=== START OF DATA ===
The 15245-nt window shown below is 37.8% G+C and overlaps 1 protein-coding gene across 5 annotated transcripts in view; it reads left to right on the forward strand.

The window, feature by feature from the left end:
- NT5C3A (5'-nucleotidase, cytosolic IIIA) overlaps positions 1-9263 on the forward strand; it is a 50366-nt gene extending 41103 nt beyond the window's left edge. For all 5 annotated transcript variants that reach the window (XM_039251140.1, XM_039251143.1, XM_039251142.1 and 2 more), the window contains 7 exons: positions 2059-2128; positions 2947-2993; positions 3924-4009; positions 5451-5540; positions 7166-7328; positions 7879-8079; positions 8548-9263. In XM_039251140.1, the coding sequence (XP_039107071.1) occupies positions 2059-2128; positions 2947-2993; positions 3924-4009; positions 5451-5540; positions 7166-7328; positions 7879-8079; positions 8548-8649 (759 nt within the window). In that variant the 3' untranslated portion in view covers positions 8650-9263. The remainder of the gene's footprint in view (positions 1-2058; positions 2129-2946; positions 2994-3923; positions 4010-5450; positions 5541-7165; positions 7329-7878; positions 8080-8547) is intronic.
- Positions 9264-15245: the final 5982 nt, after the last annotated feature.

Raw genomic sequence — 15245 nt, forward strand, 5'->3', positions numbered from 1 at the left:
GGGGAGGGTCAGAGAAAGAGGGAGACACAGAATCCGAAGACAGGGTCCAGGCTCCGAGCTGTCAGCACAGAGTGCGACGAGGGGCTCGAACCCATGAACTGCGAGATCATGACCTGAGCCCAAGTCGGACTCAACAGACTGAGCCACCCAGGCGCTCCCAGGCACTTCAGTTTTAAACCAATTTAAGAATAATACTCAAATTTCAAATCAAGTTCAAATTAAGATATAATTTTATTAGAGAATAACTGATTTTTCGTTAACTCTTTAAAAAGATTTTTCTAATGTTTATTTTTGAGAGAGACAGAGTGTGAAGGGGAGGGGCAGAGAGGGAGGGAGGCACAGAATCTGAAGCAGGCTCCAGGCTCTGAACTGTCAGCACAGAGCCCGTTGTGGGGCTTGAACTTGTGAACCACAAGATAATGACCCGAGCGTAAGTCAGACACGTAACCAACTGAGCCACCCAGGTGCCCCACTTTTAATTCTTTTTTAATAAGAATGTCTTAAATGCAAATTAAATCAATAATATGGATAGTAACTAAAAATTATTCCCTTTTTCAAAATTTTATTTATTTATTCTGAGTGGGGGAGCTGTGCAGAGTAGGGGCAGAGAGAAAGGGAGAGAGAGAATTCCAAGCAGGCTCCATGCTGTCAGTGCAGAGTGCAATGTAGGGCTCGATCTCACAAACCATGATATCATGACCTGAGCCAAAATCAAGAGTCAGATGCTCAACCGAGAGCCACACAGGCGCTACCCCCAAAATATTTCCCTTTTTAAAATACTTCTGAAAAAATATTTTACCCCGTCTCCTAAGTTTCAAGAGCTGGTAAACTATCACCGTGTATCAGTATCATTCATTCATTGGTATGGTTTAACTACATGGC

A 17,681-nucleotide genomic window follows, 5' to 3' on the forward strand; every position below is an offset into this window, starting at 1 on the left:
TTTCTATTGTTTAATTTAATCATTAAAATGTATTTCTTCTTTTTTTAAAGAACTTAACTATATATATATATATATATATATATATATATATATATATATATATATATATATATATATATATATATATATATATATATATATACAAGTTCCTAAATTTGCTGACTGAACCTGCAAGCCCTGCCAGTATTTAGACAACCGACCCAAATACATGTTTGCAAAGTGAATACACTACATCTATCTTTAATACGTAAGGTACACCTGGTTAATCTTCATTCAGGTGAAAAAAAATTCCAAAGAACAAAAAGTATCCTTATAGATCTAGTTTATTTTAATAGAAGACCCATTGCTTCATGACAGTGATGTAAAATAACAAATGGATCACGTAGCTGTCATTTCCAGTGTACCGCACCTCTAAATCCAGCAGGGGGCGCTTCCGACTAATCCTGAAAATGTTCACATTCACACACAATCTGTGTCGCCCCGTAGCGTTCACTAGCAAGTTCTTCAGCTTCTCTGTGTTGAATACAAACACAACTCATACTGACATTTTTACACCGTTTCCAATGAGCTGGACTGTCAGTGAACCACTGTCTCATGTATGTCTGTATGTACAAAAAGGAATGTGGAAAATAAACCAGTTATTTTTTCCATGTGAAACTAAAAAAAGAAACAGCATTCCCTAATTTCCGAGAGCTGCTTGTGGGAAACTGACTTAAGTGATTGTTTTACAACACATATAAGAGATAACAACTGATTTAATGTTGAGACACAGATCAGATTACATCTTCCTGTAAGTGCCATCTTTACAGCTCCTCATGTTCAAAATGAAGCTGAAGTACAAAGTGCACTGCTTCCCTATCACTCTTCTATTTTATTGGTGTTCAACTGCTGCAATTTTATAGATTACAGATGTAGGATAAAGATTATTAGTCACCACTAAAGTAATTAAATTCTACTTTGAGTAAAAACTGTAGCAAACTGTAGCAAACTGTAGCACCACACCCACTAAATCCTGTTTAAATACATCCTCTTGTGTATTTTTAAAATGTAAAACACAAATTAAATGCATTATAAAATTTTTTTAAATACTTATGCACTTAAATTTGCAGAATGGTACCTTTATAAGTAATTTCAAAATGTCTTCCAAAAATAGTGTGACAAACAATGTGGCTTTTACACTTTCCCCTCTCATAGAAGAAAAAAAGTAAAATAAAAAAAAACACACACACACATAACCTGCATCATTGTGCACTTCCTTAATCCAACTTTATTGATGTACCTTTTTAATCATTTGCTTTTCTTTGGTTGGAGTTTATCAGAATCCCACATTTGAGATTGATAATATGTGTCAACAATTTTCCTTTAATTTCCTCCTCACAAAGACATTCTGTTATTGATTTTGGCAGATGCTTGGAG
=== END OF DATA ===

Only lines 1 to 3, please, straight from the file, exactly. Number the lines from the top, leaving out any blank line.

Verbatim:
The 15245-nt window shown below is 37.8% G+C and overlaps 1 protein-coding gene across 5 annotated transcripts in view; it reads left to right on the forward strand.

The window, feature by feature from the left end:
- NT5C3A (5'-nucleotidase, cytosolic IIIA) overlaps positions 1-9263 on the forward strand; it is a 50366-nt gene extending 41103 nt beyond the window's left edge. For all 5 annotated transcript variants that reach the window (XM_039251140.1, XM_039251143.1, XM_039251142.1 and 2 more), the window contains 7 exons: positions 2059-2128; positions 2947-2993; positions 3924-4009; positions 5451-5540; positions 7166-7328; positions 7879-8079; positions 8548-9263. In XM_039251140.1, the coding sequence (XP_039107071.1) occupies positions 2059-2128; positions 2947-2993; positions 3924-4009; positions 5451-5540; positions 7166-7328; positions 7879-8079; positions 8548-8649 (759 nt within the window). In that variant the 3' untranslated portion in view covers positions 8650-9263. The remainder of the gene's footprint in view (positions 1-2058; positions 2129-2946; positions 2994-3923; positions 4010-5450; positions 5541-7165; positions 7329-7878; positions 8080-8547) is intronic.